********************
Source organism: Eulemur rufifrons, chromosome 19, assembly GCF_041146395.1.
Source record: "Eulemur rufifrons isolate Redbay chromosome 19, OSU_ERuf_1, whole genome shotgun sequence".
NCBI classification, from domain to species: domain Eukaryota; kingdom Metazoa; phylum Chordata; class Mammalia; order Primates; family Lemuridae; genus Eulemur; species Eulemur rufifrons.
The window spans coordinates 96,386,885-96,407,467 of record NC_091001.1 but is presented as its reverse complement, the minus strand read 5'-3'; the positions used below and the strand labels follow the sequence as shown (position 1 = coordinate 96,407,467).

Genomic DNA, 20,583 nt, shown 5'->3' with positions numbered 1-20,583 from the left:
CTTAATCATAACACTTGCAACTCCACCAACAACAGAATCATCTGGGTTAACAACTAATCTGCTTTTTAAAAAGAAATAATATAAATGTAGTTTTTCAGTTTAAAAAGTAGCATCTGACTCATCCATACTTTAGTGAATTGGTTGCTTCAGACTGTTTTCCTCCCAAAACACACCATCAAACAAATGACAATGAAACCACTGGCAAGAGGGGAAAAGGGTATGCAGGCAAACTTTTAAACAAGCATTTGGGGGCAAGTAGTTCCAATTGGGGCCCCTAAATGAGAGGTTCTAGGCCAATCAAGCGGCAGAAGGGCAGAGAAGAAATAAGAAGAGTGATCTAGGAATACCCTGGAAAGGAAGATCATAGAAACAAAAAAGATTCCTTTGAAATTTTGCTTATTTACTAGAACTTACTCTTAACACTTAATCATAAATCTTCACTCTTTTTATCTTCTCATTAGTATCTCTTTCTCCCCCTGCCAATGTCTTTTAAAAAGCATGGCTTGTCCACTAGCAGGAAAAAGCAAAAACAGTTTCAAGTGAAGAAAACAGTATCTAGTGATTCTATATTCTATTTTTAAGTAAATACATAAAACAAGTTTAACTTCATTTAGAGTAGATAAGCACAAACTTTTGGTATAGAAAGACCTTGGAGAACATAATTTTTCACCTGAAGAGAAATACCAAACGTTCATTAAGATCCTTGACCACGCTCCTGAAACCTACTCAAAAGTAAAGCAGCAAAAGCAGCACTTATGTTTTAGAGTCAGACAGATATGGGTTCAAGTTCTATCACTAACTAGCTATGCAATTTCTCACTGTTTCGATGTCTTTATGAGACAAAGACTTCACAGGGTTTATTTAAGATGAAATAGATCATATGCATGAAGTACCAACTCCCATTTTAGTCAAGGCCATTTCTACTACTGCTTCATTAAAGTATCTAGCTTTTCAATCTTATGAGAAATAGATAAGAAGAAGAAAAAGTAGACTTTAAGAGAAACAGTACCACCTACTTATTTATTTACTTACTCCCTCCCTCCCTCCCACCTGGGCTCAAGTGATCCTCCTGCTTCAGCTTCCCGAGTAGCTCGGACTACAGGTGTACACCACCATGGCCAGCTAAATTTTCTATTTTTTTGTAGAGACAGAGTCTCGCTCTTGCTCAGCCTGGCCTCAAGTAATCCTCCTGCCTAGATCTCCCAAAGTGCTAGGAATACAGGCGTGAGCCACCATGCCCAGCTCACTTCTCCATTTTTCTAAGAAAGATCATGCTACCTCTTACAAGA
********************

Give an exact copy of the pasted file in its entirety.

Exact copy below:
Source organism: Eulemur rufifrons, chromosome 19, assembly GCF_041146395.1.
Source record: "Eulemur rufifrons isolate Redbay chromosome 19, OSU_ERuf_1, whole genome shotgun sequence".
NCBI classification, from domain to species: domain Eukaryota; kingdom Metazoa; phylum Chordata; class Mammalia; order Primates; family Lemuridae; genus Eulemur; species Eulemur rufifrons.
The window spans coordinates 96,386,885-96,407,467 of record NC_091001.1 but is presented as its reverse complement, the minus strand read 5'-3'; the positions used below and the strand labels follow the sequence as shown (position 1 = coordinate 96,407,467).

Genomic DNA, 20,583 nt, shown 5'->3' with positions numbered 1-20,583 from the left:
CTTAATCATAACACTTGCAACTCCACCAACAACAGAATCATCTGGGTTAACAACTAATCTGCTTTTTAAAAAGAAATAATATAAATGTAGTTTTTCAGTTTAAAAAGTAGCATCTGACTCATCCATACTTTAGTGAATTGGTTGCTTCAGACTGTTTTCCTCCCAAAACACACCATCAAACAAATGACAATGAAACCACTGGCAAGAGGGGAAAAGGGTATGCAGGCAAACTTTTAAACAAGCATTTGGGGGCAAGTAGTTCCAATTGGGGCCCCTAAATGAGAGGTTCTAGGCCAATCAAGCGGCAGAAGGGCAGAGAAGAAATAAGAAGAGTGATCTAGGAATACCCTGGAAAGGAAGATCATAGAAACAAAAAAGATTCCTTTGAAATTTTGCTTATTTACTAGAACTTACTCTTAACACTTAATCATAAATCTTCACTCTTTTTATCTTCTCATTAGTATCTCTTTCTCCCCCTGCCAATGTCTTTTAAAAAGCATGGCTTGTCCACTAGCAGGAAAAAGCAAAAACAGTTTCAAGTGAAGAAAACAGTATCTAGTGATTCTATATTCTATTTTTAAGTAAATACATAAAACAAGTTTAACTTCATTTAGAGTAGATAAGCACAAACTTTTGGTATAGAAAGACCTTGGAGAACATAATTTTTCACCTGAAGAGAAATACCAAACGTTCATTAAGATCCTTGACCACGCTCCTGAAACCTACTCAAAAGTAAAGCAGCAAAAGCAGCACTTATGTTTTAGAGTCAGACAGATATGGGTTCAAGTTCTATCACTAACTAGCTATGCAATTTCTCACTGTTTCGATGTCTTTATGAGACAAAGACTTCACAGGGTTTATTTAAGATGAAATAGATCATATGCATGAAGTACCAACTCCCATTTTAGTCAAGGCCATTTCTACTACTGCTTCATTAAAGTATCTAGCTTTTCAATCTTATGAGAAATAGATAAGAAGAAGAAAAAGTAGACTTTAAGAGAAACAGTACCACCTACTTATTTATTTACTTACTCCCTCCCTCCCTCCCACCTGGGCTCAAGTGATCCTCCTGCTTCAGCTTCCCGAGTAGCTCGGACTACAGGTGTACACCACCATGGCCAGCTAAATTTTCTATTTTTTTGTAGAGACAGAGTCTCGCTCTTGCTCAGCCTGGCCTCAAGTAATCCTCCTGCCTAGATCTCCCAAAGTGCTAGGAATACAGGCGTGAGCCACCATGCCCAGCTCACTTCTCCATTTTTCTAAGAAAGATCATGCTACCTCTTACAAGA